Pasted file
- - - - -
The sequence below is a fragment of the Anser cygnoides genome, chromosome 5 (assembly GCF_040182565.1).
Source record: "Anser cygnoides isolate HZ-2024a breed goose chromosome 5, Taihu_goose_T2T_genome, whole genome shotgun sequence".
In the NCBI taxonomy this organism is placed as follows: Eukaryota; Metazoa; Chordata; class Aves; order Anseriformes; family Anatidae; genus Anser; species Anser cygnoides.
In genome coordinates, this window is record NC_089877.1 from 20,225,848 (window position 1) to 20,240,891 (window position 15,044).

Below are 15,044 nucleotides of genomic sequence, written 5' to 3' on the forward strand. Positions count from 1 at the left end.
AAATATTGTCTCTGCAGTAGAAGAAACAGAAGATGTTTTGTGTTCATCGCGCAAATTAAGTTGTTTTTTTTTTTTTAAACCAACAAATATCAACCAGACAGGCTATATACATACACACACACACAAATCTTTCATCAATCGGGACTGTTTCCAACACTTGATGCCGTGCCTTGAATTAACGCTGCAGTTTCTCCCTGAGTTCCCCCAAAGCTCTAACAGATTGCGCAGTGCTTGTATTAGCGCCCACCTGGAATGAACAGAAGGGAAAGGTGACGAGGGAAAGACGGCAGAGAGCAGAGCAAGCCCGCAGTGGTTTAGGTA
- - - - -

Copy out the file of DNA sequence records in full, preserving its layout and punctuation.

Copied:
The sequence below is a fragment of the Anser cygnoides genome, chromosome 5 (assembly GCF_040182565.1).
Source record: "Anser cygnoides isolate HZ-2024a breed goose chromosome 5, Taihu_goose_T2T_genome, whole genome shotgun sequence".
In the NCBI taxonomy this organism is placed as follows: Eukaryota; Metazoa; Chordata; class Aves; order Anseriformes; family Anatidae; genus Anser; species Anser cygnoides.
In genome coordinates, this window is record NC_089877.1 from 20,225,848 (window position 1) to 20,240,891 (window position 15,044).

Below are 15,044 nucleotides of genomic sequence, written 5' to 3' on the forward strand. Positions count from 1 at the left end.
AAATATTGTCTCTGCAGTAGAAGAAACAGAAGATGTTTTGTGTTCATCGCGCAAATTAAGTTGTTTTTTTTTTTTTAAACCAACAAATATCAACCAGACAGGCTATATACATACACACACACACAAATCTTTCATCAATCGGGACTGTTTCCAACACTTGATGCCGTGCCTTGAATTAACGCTGCAGTTTCTCCCTGAGTTCCCCCAAAGCTCTAACAGATTGCGCAGTGCTTGTATTAGCGCCCACCTGGAATGAACAGAAGGGAAAGGTGACGAGGGAAAGACGGCAGAGAGCAGAGCAAGCCCGCAGTGGTTTAGGTA